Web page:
He inhales words. I have no idea how he does it. He has been reading for five years, and I still have no way of imitating what he does when he reads out loud. He starts sentences just fine, but about halfway through the sentence, he is gasping air in and still reading. His sisters and I will be sitting there listening to him read some verses from Psalms, and we will have no idea what he said. It is not that he is incapable of reading. He is eight and reading “Tom Sawyer” for school right now and demonstrating excellent comprehension. He just cannot read out loud.
Maybe you have a child in a similar situation. Maybe she says the wrong words. Maybe he reads too fast. Maybe she sounds like a robot when she reads. Maybe he pauses in all the wrong places. Maybe she rushes through the punctuation and runs out of air. Maybe he reads all the right words, has the right pace, but is monotone. All of those issues have the same root. They demonstrate a struggle with fluency.
What is fluency? Fluency is made up of accuracy, rate, phrasing, and expression. A struggle with accuracy is what sends most of us to intensive lessons in phonics. It is being able to read the word that is actually there. Rate is how fast, or slow, a reader reads out loud. It is the most common “dipstick” in education to decide whether a child is reading on grade level or not. Phrasing relates to how well a child “reads” the punctuation. Do they pause at the right times for air, or are they rushing through commas and periods and breathing in the middle of a phrase? Expression is the fine-tuning of fluency. It is what takes a reader beyond monotone and into acting out the story with their voice. It is changing your tone for the scary or sad parts and changing your voice for different characters. After phonics, fluency should be the next goal of reading instruction.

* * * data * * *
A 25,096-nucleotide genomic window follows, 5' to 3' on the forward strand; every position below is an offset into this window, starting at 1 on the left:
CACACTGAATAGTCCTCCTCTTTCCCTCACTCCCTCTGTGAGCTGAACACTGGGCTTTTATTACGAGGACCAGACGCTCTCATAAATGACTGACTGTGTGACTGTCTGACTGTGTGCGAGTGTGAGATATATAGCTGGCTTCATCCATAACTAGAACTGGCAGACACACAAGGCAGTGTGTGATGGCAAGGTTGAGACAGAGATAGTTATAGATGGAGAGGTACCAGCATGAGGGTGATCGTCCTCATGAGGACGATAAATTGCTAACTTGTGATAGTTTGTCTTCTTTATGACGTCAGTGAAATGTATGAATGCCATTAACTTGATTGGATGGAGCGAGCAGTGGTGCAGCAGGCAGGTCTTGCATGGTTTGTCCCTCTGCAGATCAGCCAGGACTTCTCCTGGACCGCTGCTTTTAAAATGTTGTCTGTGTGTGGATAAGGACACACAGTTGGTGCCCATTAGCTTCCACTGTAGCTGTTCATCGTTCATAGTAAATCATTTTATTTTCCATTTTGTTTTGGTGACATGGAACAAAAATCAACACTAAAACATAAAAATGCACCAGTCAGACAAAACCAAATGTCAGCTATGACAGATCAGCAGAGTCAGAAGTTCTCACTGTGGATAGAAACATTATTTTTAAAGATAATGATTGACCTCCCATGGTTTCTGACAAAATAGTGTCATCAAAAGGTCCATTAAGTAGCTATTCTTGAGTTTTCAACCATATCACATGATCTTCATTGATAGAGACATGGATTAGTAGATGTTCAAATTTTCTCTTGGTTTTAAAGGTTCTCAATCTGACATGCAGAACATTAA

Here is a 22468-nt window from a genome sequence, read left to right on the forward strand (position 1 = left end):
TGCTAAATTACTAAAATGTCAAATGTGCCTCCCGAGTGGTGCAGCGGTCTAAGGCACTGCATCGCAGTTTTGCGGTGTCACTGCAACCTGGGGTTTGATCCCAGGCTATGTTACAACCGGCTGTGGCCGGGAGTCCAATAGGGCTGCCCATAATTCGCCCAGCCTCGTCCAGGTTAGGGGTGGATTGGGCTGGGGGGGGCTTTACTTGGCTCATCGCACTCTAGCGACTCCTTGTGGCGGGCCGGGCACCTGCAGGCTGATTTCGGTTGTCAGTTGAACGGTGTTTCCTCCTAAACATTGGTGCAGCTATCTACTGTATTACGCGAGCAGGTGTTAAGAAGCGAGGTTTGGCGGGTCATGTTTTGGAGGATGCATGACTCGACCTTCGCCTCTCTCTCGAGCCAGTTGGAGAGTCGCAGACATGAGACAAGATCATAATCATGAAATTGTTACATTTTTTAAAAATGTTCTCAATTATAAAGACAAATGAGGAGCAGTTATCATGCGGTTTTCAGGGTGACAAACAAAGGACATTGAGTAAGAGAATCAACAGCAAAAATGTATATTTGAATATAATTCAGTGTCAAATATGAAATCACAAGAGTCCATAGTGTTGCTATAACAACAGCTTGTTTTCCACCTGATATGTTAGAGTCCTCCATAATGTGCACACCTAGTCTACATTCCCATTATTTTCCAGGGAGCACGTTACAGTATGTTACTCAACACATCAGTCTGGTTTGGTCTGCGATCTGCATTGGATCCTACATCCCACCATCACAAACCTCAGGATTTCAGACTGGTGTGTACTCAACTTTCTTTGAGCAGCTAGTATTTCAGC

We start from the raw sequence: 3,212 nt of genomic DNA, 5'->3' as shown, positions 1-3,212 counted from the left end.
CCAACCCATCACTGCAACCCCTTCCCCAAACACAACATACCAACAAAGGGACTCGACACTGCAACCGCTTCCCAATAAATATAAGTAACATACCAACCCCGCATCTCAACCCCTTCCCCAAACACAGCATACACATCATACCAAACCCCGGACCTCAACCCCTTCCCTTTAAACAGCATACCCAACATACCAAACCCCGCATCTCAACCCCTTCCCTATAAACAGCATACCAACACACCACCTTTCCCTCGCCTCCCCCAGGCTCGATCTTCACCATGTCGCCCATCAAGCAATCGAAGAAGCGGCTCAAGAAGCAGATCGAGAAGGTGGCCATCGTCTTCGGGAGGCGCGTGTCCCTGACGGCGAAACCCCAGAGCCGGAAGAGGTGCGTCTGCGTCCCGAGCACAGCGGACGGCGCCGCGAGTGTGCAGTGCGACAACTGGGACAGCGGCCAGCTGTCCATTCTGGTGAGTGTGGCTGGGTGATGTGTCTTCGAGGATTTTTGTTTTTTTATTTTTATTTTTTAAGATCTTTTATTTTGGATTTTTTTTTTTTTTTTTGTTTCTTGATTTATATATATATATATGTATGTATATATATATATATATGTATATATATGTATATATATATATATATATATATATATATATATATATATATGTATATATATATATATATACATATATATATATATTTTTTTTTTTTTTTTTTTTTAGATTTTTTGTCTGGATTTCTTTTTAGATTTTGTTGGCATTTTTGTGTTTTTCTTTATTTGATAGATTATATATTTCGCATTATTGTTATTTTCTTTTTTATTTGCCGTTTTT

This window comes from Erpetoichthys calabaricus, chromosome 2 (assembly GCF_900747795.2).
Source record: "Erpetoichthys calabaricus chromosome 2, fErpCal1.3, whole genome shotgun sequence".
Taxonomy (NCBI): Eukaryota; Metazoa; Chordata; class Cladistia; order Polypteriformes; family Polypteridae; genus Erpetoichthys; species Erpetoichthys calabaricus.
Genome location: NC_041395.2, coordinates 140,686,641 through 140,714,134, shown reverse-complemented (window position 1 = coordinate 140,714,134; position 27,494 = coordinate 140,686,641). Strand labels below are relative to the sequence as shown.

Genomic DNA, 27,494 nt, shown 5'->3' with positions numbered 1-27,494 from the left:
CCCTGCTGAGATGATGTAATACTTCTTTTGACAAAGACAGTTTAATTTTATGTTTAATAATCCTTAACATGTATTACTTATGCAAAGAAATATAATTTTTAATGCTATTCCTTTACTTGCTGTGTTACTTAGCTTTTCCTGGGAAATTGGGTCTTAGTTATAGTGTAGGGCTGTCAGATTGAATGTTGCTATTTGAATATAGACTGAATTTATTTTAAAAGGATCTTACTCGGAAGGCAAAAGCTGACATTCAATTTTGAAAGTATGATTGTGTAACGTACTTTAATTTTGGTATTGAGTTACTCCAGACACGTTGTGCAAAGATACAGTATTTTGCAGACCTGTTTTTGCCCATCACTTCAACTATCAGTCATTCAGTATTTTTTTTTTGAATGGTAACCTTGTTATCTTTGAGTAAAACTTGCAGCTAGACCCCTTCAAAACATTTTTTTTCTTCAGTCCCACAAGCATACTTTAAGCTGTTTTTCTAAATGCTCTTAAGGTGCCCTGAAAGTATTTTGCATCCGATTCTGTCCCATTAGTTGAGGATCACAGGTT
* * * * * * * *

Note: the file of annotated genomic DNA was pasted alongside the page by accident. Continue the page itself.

(Note: Many would say that comprehension is the next goal after phonics instruction. I agree that it is important. I would just argue that truly great fluency requires comprehension in order to execute expression. It is a “which comes first: the chicken or the egg” kind of situation.)
How do you teach fluency? There are several excellent strategies. I will address one here and bring up others in later blog posts. If you want to hear about them all now, you can sign up for the e-mail list. You will receive my chapter on fluency for free at that time. If you want even more information on teaching reading, my book is available on Amazon.
My first recommendation for a child struggling with fluency is choral reading. Choral reading is just what it sounds like. It is when you read together with your child “in chorus.” The trick to making this work is that you must read with fluency no matter how your child is reading. You want him to keep up with your pace, learn to pause at punctuation, and to exercise expression. Invariably, especially when you first start doing this, your child will start off strong with the first few words and then tail off by the end of the sentence or paragraph. When this happens, finish the section, and then have him repeat it over again with you. It is alright to do this as many times as you need. I mean, if he wants to play the same video game over and over again, surely he can read the same thing over and over again! Use your best judgment. You do not want to breed frustration or embarrassment or drag out every reading lesson for three hours. There are times that it is perfectly acceptable to just pause, point to your place, and have him rejoin you. The main idea is that kids need a model to follow. Be that model so that he can start to hear and feel what fluency is.
When should you use choral reading? You cannot overuse it, so use it whenever you want. There are some naturally excellent times to use it, though. I recommend it at the start of each reading lesson so that reading starts out on the right foot. I also recommend it on those days that you need to get through a lot of reading material in a shorter amount of time. It keeps your child reading but means you can move the pace along as needed. Finally, I highly recommend it any time a child is resistant to reading out loud in a group. Reading with you takes the pressure off. Taking the pressure off means that the child can focus on the skill and not what others are thinking about his skill. Time and time again I have seen this lead to an increase in confidence that has turned some of my most reluctant readers into enthusiasts.
...a self-avowed "Wander Woman," homeschools her three children while traipsing the globe with her Army Chaplain husband. Her third greatest passion, falling below her love for God and family, is empowering other parents to teach their children.